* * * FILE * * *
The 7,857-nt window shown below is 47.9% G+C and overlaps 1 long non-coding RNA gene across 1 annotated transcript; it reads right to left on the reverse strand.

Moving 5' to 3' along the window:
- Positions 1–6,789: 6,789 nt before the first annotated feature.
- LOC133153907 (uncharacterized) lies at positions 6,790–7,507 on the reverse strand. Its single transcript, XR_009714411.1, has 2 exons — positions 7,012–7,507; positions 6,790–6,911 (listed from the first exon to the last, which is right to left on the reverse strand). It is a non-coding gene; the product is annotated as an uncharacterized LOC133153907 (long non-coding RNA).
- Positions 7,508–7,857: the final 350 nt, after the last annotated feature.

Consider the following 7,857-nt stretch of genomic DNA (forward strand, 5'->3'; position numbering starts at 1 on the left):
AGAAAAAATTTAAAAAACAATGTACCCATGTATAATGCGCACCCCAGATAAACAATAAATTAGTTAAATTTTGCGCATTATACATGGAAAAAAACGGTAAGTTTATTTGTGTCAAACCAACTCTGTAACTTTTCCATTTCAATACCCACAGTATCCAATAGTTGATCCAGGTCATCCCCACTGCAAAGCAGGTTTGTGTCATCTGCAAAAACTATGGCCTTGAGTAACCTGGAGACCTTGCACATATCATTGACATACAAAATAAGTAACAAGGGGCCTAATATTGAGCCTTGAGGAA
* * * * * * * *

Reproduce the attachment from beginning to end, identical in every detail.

The 7,857-nt window shown below is 47.9% G+C and overlaps 1 long non-coding RNA gene across 1 annotated transcript; it reads right to left on the reverse strand.

Moving 5' to 3' along the window:
- Positions 1–6,789: 6,789 nt before the first annotated feature.
- LOC133153907 (uncharacterized) lies at positions 6,790–7,507 on the reverse strand. Its single transcript, XR_009714411.1, has 2 exons — positions 7,012–7,507; positions 6,790–6,911 (listed from the first exon to the last, which is right to left on the reverse strand). It is a non-coding gene; the product is annotated as an uncharacterized LOC133153907 (long non-coding RNA).
- Positions 7,508–7,857: the final 350 nt, after the last annotated feature.

Consider the following 7,857-nt stretch of genomic DNA (forward strand, 5'->3'; position numbering starts at 1 on the left):
AGAAAAAATTTAAAAAACAATGTACCCATGTATAATGCGCACCCCAGATAAACAATAAATTAGTTAAATTTTGCGCATTATACATGGAAAAAAACGGTAAGTTTATTTGTGTCAAACCAACTCTGTAACTTTTCCATTTCAATACCCACAGTATCCAATAGTTGATCCAGGTCATCCCCACTGCAAAGCAGGTTTGTGTCATCTGCAAAAACTATGGCCTTGAGTAACCTGGAGACCTTGCACATATCATTGACATACAAAATAAGTAACAAGGGGCCTAATATTGAGCCTTGAGGAA